Two Simple Rules

My profession is not a difficult one. There are only two rules.

Rule number one: do not die.

And rule number two: fulfil your contract.

The first rule is simply a development of the most important guideline: do not be seen. If you go unnoticed, completing your contract will also be much easier. There are, however, things that make contracts more complicated. Allow me to tell you about my last job.


My target was the leader of a gang that had a feud with my contractor, a common request to someone in my business. I told my contractor that my fee would be ten thousand dollars. The price goes up when there is more security involved, you see? The contractor insisted on paying half upfront and half after the deed was done. Against my better judgement, I decided to take the offer.

So, I did some surveillance and learned where my target would be in two days. He was going to a play with his wife at a local theatre. So, I went there, parked my car across the street and waited, waited for him to arrive. When I saw him enter the theatre with his wife and two bodyguards, I followed them.


The target was very early and went to the bar to get a drink. One of the bodyguards brought him a glass of brandy, while his wife had a glass of red wine. As he drank his brandy, other people came into the theatre as well and, slowly, the place filled up. I looked at a picture of Annie and Cate, which is something I always do, before making a hit.


When he had almost finished his glass, I looked at the time and saw that it was twenty minutes before the play started, so I went to the bathroom. I went into the middle stall, locked the door behind me and attached a silencer to my gun. They are easier to conceal, if I keep them on me separately. My hunch was right. My target soon entered the bathroom as well. He took the stall on my right and I heard him sit down. I pushed a small mirror underneath the wall separating the two of us and, as I flushed my toilet, I shot him three times. One in the head, one in the heart and one for good measure. I picked up the shells, unscrewed my silencer and got out of the stall. Then, I washed my hands and went out of the bathroom. I walked right past one of the bodyguards, who stood guard at the door. I sat down again at my table and waited for the chaos.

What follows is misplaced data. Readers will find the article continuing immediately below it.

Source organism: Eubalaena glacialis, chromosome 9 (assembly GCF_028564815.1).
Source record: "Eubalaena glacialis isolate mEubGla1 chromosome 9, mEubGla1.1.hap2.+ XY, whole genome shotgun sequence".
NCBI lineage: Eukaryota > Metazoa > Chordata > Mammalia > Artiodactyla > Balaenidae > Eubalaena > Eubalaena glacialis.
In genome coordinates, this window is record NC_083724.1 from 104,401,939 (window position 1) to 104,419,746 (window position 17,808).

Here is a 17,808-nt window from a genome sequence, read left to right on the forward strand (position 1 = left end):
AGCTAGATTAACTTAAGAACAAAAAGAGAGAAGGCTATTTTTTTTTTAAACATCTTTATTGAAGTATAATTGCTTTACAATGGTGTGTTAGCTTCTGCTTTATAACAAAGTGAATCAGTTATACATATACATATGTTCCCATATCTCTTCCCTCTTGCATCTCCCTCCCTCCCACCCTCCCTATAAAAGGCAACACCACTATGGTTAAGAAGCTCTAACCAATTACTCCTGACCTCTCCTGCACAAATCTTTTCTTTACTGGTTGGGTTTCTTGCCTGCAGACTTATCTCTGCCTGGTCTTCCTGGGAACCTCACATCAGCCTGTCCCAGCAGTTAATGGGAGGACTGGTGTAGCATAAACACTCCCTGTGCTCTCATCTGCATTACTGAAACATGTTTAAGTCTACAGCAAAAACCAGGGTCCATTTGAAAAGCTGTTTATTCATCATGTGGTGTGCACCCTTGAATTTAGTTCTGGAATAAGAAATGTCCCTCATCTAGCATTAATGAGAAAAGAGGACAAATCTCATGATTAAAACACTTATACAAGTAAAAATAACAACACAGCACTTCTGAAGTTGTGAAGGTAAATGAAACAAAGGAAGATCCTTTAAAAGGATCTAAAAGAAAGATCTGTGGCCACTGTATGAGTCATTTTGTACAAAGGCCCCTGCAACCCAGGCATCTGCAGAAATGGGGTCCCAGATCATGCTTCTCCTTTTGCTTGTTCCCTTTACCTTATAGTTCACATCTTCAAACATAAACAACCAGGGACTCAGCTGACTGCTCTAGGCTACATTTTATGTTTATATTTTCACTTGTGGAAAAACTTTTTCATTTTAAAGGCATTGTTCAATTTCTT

Before long, someone found the body and the first lady screamed. After more people got wind of what was going on, they started to panic and made for the exits. If there is one thing you can always count on, it is the human instinct of flight. You would be amazed by how quickly everyone followed. In the chaos, I could, of course pretend that I was just as panicked as the rest, and make my way out of the theatre without standing out, abiding my guideline and first rule.